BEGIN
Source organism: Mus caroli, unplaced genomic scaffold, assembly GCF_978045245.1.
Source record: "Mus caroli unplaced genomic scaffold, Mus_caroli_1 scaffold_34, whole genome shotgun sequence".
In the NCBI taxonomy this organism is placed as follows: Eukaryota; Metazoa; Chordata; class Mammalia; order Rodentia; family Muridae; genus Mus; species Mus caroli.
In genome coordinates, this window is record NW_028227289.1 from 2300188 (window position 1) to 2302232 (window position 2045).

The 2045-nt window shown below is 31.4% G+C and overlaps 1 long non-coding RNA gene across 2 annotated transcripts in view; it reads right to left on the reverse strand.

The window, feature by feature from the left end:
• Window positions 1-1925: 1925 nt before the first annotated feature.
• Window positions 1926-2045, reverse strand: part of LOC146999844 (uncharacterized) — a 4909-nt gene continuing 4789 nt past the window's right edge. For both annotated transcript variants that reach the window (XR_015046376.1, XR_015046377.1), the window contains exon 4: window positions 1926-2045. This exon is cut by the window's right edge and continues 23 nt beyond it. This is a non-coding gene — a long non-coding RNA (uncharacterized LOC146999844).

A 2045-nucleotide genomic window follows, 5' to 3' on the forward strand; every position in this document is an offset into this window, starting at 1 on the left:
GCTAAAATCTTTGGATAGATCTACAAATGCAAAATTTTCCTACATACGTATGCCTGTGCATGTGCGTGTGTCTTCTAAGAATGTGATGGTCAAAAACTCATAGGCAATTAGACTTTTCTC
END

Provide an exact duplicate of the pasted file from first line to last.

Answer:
Source organism: Mus caroli, unplaced genomic scaffold, assembly GCF_978045245.1.
Source record: "Mus caroli unplaced genomic scaffold, Mus_caroli_1 scaffold_34, whole genome shotgun sequence".
In the NCBI taxonomy this organism is placed as follows: Eukaryota; Metazoa; Chordata; class Mammalia; order Rodentia; family Muridae; genus Mus; species Mus caroli.
In genome coordinates, this window is record NW_028227289.1 from 2300188 (window position 1) to 2302232 (window position 2045).

The 2045-nt window shown below is 31.4% G+C and overlaps 1 long non-coding RNA gene across 2 annotated transcripts in view; it reads right to left on the reverse strand.

The window, feature by feature from the left end:
• Window positions 1-1925: 1925 nt before the first annotated feature.
• Window positions 1926-2045, reverse strand: part of LOC146999844 (uncharacterized) — a 4909-nt gene continuing 4789 nt past the window's right edge. For both annotated transcript variants that reach the window (XR_015046376.1, XR_015046377.1), the window contains exon 4: window positions 1926-2045. This exon is cut by the window's right edge and continues 23 nt beyond it. This is a non-coding gene — a long non-coding RNA (uncharacterized LOC146999844).

A 2045-nucleotide genomic window follows, 5' to 3' on the forward strand; every position in this document is an offset into this window, starting at 1 on the left:
GCTAAAATCTTTGGATAGATCTACAAATGCAAAATTTTCCTACATACGTATGCCTGTGCATGTGCGTGTGTCTTCTAAGAATGTGATGGTCAAAAACTCATAGGCAATTAGACTTTTCTC